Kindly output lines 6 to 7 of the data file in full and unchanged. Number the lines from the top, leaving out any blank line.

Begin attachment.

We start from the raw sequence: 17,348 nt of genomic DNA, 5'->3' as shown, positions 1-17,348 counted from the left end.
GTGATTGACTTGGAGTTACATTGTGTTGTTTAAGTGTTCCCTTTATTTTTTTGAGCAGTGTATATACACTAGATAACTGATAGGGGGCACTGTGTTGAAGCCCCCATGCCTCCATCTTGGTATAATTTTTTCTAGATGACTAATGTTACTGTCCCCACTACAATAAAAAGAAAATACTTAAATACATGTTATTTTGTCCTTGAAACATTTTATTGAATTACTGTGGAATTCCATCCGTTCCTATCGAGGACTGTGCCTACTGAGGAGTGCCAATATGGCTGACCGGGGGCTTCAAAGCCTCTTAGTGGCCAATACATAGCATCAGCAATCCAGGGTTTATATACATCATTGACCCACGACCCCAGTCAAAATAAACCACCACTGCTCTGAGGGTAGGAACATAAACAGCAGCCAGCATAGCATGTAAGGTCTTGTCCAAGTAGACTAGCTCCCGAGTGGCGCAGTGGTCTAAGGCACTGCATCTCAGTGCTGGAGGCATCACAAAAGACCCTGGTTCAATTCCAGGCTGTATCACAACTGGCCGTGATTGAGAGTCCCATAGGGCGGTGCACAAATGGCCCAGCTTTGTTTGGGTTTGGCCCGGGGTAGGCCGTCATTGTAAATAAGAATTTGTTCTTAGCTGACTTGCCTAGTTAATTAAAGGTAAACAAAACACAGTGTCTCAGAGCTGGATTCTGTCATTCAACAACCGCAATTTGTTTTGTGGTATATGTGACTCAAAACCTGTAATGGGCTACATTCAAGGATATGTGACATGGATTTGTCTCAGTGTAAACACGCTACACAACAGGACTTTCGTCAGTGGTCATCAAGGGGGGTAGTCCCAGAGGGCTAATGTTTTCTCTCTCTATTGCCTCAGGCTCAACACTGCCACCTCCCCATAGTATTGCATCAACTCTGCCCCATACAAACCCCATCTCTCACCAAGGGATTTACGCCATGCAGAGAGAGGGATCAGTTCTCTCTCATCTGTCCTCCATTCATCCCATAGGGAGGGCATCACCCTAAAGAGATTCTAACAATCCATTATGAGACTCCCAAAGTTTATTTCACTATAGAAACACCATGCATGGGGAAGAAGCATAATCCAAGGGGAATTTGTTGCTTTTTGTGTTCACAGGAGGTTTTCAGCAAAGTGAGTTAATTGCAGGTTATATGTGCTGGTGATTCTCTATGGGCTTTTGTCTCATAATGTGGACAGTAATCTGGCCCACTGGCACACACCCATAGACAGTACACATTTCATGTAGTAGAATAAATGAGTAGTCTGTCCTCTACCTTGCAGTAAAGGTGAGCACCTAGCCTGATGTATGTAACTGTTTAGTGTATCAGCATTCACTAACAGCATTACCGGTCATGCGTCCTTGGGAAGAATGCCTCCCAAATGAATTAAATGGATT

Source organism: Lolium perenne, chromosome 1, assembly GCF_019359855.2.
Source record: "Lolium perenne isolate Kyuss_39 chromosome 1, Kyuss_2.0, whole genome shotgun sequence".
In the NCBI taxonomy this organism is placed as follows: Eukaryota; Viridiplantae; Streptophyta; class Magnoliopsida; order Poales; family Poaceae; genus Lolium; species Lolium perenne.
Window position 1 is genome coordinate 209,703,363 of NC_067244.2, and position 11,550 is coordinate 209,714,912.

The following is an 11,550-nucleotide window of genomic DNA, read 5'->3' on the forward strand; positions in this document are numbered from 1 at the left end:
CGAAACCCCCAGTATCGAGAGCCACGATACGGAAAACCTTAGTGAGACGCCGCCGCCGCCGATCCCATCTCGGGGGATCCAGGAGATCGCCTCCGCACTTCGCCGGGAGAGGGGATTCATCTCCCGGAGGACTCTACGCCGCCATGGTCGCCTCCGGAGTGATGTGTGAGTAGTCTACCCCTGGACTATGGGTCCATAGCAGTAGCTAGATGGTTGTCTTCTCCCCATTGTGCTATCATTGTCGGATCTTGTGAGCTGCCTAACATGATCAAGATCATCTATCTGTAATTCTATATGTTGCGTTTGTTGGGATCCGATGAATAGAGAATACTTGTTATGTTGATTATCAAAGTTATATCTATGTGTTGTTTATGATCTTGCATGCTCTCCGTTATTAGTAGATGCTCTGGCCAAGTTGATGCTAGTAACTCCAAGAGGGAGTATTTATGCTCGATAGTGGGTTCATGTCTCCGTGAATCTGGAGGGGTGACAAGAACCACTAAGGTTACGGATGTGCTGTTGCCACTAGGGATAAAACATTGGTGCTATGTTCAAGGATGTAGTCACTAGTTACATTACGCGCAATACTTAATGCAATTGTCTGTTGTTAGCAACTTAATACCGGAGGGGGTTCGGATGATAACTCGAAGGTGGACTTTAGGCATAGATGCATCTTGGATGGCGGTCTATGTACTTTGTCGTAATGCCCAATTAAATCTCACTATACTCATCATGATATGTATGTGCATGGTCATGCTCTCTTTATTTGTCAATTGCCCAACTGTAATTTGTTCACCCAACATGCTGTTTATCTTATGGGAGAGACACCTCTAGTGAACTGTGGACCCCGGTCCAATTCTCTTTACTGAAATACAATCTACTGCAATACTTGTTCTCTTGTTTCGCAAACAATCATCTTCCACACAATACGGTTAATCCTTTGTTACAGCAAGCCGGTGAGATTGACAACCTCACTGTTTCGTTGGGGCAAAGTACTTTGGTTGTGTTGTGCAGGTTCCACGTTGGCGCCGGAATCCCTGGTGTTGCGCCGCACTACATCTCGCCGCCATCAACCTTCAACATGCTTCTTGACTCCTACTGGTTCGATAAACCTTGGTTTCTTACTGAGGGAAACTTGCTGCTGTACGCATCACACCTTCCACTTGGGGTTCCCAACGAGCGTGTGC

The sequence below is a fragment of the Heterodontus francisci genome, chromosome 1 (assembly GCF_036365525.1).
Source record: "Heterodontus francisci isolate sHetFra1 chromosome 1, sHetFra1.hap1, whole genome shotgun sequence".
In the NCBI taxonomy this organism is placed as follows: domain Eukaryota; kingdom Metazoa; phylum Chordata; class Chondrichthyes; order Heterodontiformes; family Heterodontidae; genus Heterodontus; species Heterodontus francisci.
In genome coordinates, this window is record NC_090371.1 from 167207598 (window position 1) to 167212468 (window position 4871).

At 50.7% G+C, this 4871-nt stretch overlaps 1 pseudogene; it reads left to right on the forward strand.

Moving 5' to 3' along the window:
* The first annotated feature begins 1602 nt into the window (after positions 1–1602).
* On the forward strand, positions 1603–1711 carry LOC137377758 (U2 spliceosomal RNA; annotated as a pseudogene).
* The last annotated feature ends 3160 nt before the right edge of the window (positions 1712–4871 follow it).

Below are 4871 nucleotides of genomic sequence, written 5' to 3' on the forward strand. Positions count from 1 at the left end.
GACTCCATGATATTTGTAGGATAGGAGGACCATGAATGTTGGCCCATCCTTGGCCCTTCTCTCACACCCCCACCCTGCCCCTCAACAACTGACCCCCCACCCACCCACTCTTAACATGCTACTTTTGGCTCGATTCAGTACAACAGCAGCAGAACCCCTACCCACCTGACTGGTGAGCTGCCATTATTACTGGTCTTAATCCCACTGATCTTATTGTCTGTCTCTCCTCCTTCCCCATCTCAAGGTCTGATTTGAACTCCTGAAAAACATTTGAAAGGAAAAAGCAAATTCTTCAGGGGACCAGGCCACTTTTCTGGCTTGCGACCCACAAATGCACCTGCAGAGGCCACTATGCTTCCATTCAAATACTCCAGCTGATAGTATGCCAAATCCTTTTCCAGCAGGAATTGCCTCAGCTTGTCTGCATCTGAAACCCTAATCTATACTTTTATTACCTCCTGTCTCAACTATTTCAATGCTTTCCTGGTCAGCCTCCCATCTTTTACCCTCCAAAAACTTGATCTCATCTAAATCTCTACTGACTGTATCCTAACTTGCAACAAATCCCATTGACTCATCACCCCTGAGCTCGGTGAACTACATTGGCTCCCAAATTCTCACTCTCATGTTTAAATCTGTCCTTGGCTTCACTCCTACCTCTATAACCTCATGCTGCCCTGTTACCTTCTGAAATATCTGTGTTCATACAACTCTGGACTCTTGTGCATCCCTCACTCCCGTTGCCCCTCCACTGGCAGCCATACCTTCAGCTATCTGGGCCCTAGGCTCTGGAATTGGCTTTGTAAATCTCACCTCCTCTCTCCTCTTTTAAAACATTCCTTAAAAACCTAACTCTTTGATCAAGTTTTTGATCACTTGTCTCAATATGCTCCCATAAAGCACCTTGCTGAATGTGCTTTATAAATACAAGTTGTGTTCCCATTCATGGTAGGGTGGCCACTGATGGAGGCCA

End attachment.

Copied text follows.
Window position 1 is genome coordinate 209,703,363 of NC_067244.2, and position 11,550 is coordinate 209,714,912.

The following is an 11,550-nucleotide window of genomic DNA, read 5'->3' on the forward strand; positions in this document are numbered from 1 at the left end: